By now, everyone acknowledges the first debate between President Obama and Mitt Romney altered the course of this election.
On the day of the debate, Obama led Romney by 3.1 percentage points in the Real Clear Politics average of national opinion polls. Romney took his first lead against Obama six days later and has been no worse than tied for the past week; the two are in a statistical tie at the moment. More important, Romney has closed the gap or taken the lead in the crucial swing states and even put formerly Obama-leaning states Michigan, New Hampshire and Pennsylvania back in play. Today, for the first time, Romney even leads Obama in the RCP average of favorable/unfavorable polls: On average, the former Massachusetts governor is seen favorably by almost 50 percent of voters and has a net favorability rating of +5.4 percentage points — both figures are the highest of the entire presidential campaign for him — while Obama is at 51 percent and +5 percentage points. In four of the past six major polls, Romney’s net favorability is higher than Obama’s.
NBC News’ Chuck Todd has gone so far as to declare a “structural shift” in the race in Romney’s direction; it’s no longer Obama’s election to lose. So, what can Obama do in tonight’s town hall-style debate to regain the momentum?
Unfortunately for Obama supporters, I don’t think it’s going to be very easy.
Much of the commentary about the first debate focused on Obama’s listlessness and lack of aggressiveness. And that’s true as far as it goes. But Obama didn’t just lose the debate; Romney won it. After the Obama campaign spent months and tens (if not hundreds) of millions of dollars portraying Romney as a cold extremist, Romney gave a very different impression to many voters giving him a hard look for the first time. He was personable, confident, energetic and sounded very reasonable. Obama’s poor performance made the turnaround sharper than it might have been, but Romney earned a re-evaluation from voters on his own.
There’s little Obama can do about that. He can try to rattle or bait Romney into saying something that would put off viewers, as Joe Biden clearly tried to do with Paul Ryan in their vice presidential debate last week. But it didn’t work with Ryan, and it’s unlikely to work with Romney, a more seasoned debater who made some of those mistakes early in the primary-debate season but has become more disciplined since then. The town-hall format, in which — strangely — the rivals are not supposed to engage one another directly, will also make that task more difficult.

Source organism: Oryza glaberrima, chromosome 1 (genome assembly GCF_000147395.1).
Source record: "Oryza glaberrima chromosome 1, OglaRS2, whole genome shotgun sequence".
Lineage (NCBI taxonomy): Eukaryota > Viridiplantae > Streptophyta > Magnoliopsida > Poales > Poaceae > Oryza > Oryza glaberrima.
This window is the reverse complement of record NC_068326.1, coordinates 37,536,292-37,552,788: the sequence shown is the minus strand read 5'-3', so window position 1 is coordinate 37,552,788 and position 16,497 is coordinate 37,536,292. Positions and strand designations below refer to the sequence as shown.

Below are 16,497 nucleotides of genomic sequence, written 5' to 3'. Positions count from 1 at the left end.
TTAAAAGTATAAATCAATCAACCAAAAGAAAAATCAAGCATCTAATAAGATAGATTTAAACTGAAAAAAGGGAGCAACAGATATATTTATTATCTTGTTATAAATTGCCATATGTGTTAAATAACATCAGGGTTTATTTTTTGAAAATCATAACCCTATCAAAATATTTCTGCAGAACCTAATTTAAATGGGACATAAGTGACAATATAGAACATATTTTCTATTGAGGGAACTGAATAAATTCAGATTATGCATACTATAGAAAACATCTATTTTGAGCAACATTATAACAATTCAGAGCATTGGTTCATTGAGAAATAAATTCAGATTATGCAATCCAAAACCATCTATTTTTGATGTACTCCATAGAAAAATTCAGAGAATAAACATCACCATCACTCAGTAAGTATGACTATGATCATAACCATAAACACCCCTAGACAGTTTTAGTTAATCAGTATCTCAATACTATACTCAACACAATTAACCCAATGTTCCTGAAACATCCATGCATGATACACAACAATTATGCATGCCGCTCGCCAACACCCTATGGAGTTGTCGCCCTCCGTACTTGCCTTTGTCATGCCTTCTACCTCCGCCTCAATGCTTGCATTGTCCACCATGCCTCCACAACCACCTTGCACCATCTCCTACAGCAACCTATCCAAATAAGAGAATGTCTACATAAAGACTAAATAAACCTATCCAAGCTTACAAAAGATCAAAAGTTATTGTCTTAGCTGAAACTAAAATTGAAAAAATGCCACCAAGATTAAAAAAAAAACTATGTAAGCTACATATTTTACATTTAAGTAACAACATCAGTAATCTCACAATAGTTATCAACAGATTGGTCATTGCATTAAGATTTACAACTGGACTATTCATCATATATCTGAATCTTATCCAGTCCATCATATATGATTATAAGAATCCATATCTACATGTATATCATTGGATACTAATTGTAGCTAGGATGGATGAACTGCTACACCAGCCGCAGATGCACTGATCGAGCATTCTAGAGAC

That format also inherently makes it harder for Obama to show the aggressiveness he didn’t display in the first debate. The point is for the candidates to engage the audience, and it takes some fine maneuvering to do that while also going after one’s opponent. Not to mention that everyone is expecting more aggressiveness from Obama in this debate precisely because it was so obviously lacking last time. Remember what I wrote last week about expectations? Well, that same principle means it’s going to be hard for Obama to meet those expectations of aggressiveness with everyone watching for it, and without going overboard a la the laughing, smirking, interrupting Biden last week.
Obama can try to go after Romney’s credibility. But Romney parried those attacks well last time and, in last week’s VP debate, got a preview of the policy areas in which the Obama team thinks Romney is vulnerable on the facts; he ought to be ready for those. If there’s a secret line of attack the Obama campaign has been sitting on, tonight is the night to bring it out.
What’s more, the past 24 hours have given Romney new ways to dent Obama’s own credibility: Secretary of State Hillary Clinton’s shouldering of the blame Monday for the lethally inadequate security at the U.S. consulate in Benghazi last month is a far cry from Obama’s 2008 statement — standing next to Clinton, no less — that he would be responsible for security matters. (Not to mention Clinton didn’t take responsibility for Obama’s inaccurate statements about why the attack happened.) There’s also the fresh bankruptcy of a manufacturer of batteries for electric cars that received a federal grant of almost $250 million in 2009 — another example of Obama’s “picking the losers,” as Romney put it in the last debate, rather than creating the 5 million green jobs he promised during, ahem, the 2008 town hall debate.
What we have, then, is a situation in which the Obama campaign tried to win the election by making it a contest of two personalities — and now faces a situation where its portrayal of Romney has been blown, and time is running out to persuade voters that caricature was correct after all.
(Note: I’ll once again be live-blogging the debate tonight, so look for a fresh post later today where you can follow the face-off with me and other readers.)
– By Kyle Wingfield